As a nation, we are making progress in eroding the stigma associated with mental health. According to a recent survey, 90 percent of American adults see mental health as being equally important to physical health. This is encouraging because lifetime prevalence rates of mental illness in the U.S. reaches nearly 50 percent. And seeking help—education, psychotherapy, medications other novel treatments—is key. Together, we can build and light-up the path of hope and healthy breakthroughs.
We have long known that physical illness can impair our mental health. Suffering from chronic pain, uncontrolled diabetes, or a cancer diagnosis can result in anxiety or depression. And vice-versa. For example, depression is associated with an increased risk of hypertension, heart disease, dementia and stroke. And substance abuse issues can affect every organ in the body. In order to achieve our best health, it is important that we stay vigilant to our and our loved one’s mental health.
Dr. Nina’s What You Need To Know About Mental Illnesses
The Centers for Disease Control and Prevention (CDC) estimate that depression at any given moment affects up to 1 in 11 people; and over a lifetime, 1 in 6 people. Recognizing the symptoms is key and can range from sadness, lack of energy or motivation, feeling empty, and an inability to sleep as well as anger, irritability and aggression.
For many, seeking a therapist or psychiatrist may be a daunting matter. If so, a good place to begin is by discussing your concerns with your primary care provider, family member or close friend. Enlist their help to assist with determining your next steps in seeking professional help. Treatment may consist of psychotherapy, or ‘talk therapy,’ an effective method that can be individualized to fit your needs. In some instances, anti-depressants may be considered. And in others, novel treatments such precisely targeted magnetic pulses (similar to an MRI) may be used to stimulate key areas of the brain that may be underactive in patients who suffer from depression.
Suicide does not discriminate by gender, age, education or economic status. It affects everyone. In 2014, 9.4 million American adults, aged 18 and older, seriously contemplated killing themselves. And over the last few years, suicide was responsible for an average of 38,000 deaths yearly. Experts believe that due to underreporting, this number is actually much higher. To put this in perspective, every year, death from suicide takes more lives than breast cancer, AIDS and homicides. There are actually more people killing themselves than being killed.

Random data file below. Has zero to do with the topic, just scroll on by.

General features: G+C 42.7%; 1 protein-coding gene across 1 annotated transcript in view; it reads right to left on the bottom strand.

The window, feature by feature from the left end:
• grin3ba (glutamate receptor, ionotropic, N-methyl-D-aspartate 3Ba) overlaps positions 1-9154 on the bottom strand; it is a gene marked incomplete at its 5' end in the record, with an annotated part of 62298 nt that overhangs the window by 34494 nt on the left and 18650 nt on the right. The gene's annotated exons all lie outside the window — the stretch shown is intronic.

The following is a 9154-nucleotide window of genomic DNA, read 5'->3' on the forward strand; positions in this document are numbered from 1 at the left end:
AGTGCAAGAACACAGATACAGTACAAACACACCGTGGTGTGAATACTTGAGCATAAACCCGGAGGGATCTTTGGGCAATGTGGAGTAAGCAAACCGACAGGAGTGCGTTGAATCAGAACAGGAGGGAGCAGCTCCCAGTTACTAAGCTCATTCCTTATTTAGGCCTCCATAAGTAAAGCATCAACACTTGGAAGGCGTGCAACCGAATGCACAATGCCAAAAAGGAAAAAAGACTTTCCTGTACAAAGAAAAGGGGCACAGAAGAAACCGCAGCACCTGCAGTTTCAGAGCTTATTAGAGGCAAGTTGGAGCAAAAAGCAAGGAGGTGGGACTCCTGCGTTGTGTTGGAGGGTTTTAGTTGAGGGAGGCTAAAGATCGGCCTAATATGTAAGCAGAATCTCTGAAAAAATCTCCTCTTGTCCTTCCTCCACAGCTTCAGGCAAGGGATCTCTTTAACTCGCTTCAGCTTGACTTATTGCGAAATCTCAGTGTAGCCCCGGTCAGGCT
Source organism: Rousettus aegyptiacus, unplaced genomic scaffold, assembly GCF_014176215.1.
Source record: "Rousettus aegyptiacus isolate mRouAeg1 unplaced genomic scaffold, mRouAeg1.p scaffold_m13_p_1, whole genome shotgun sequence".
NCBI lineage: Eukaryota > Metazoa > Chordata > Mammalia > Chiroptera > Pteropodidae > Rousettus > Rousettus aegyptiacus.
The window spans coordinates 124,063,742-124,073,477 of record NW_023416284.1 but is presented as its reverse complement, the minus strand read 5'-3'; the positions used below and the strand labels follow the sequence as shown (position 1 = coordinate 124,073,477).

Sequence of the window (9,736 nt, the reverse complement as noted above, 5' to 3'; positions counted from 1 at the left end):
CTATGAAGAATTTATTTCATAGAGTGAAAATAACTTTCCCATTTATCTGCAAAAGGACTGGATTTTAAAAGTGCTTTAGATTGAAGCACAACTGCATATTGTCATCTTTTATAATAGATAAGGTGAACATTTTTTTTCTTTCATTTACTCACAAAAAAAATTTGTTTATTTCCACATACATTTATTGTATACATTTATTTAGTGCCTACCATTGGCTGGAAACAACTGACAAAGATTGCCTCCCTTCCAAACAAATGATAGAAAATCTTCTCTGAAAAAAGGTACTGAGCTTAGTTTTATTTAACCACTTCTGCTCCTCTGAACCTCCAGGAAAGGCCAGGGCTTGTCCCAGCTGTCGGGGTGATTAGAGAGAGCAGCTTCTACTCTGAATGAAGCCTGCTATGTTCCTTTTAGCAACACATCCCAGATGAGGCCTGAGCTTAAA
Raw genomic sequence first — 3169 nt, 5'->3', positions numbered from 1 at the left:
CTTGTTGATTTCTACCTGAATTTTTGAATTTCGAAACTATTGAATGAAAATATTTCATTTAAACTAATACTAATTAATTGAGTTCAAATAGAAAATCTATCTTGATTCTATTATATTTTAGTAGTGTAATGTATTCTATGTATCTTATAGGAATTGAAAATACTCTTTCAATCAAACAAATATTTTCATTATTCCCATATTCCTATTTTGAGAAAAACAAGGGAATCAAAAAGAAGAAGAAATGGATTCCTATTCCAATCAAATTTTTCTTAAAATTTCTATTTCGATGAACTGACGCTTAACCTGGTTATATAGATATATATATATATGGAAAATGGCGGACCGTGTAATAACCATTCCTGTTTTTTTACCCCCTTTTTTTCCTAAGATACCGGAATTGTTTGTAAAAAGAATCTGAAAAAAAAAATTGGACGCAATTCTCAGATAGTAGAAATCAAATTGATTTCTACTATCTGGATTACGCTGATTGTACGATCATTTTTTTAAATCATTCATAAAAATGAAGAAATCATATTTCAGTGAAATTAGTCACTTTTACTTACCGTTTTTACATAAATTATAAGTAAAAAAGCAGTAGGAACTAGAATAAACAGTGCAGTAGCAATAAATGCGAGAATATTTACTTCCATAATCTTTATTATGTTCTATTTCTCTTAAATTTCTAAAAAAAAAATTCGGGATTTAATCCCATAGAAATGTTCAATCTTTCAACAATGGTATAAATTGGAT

Warning signs include: talking about wanting to die or to kill oneself; looking for a way to kill oneself (buying a gun, researching); talking about feeling hopeless, being in unbearable pain or a burden to others, or having no reason to live; increasing the use of drugs or alcohol; behaving recklessly; or withdrawing or isolating themselves.
If you observe warning signs in yourself or someone you know, get help. The National Suicide Prevention Lifeline (1-800-273-8255) offers confidential, free, trained counselors 24 hours a day, 7 days a week, and 365 days a year. In a crisis situation, call 9-1-1.
Addiction is considered a mental illness because it “changes the brain in fundamental ways, disturbing a person’s normal hierarchy of needs and desires and substituting new priorities connected with procuring and using the drug.”
There are an estimated 18 million Americans (approximately 15% of the adult population) that are considered “problem drinkers.” And over a lifetime, 30% of Americans will experience a problem with alcohol.
A diagnosis of alcoholism is likely when we experience tolerance to its effects (needing more to become intoxicated); withdrawal symptoms (tremors, insomnia, anxiety) when we cut down or stop drinking; drinking more than we intended; having an ongoing desire to cut back on drinking or making unsuccessful attempts to do so; spending a good deal of time drinking, attaining or recovering from alcohol; or abandoning important activities so we can drink.
If you are an alcoholic, seek or maintain the appropriate treatment options: Talk to your healthcare provider; go to a support group like Alcoholics Anonymous; and ask for help from your family and friends. If we know someone struggling with alcoholism – seek help. We too suffer. Educating ourselves on how to set limits and boundaries is one of the most important things we can do.
And, too, other common mental illnesses include eating disorders, narcotic and other drug abuse, anxiety, and post-traumatic stress disorder (PTSD). It is important to understand that these problems rarely just go away without intervention. And early intervention can decrease suffering.
While we are making progress in viewing mental health as being equally important to physical health, we still have work to do. Even when people believe they have a mental health condition, fewer than half seek treatment. They may want to get help but a lack of accessibility and cost can become barriers. But help is still within reach. Let’s continue to build bridges to a safe refuge and offer radical conversations with healthy actions for mental health.
This article is for general information only and should not be used for the diagnosis or treatment of medical conditions and cannot substitute for the advice from your medical professional. Dr. Nina has used all reasonable care in compiling the current information but it may not apply to you and your symptoms. Always consult your doctor or other health care professional for diagnosis and treatment of medical conditions or questions.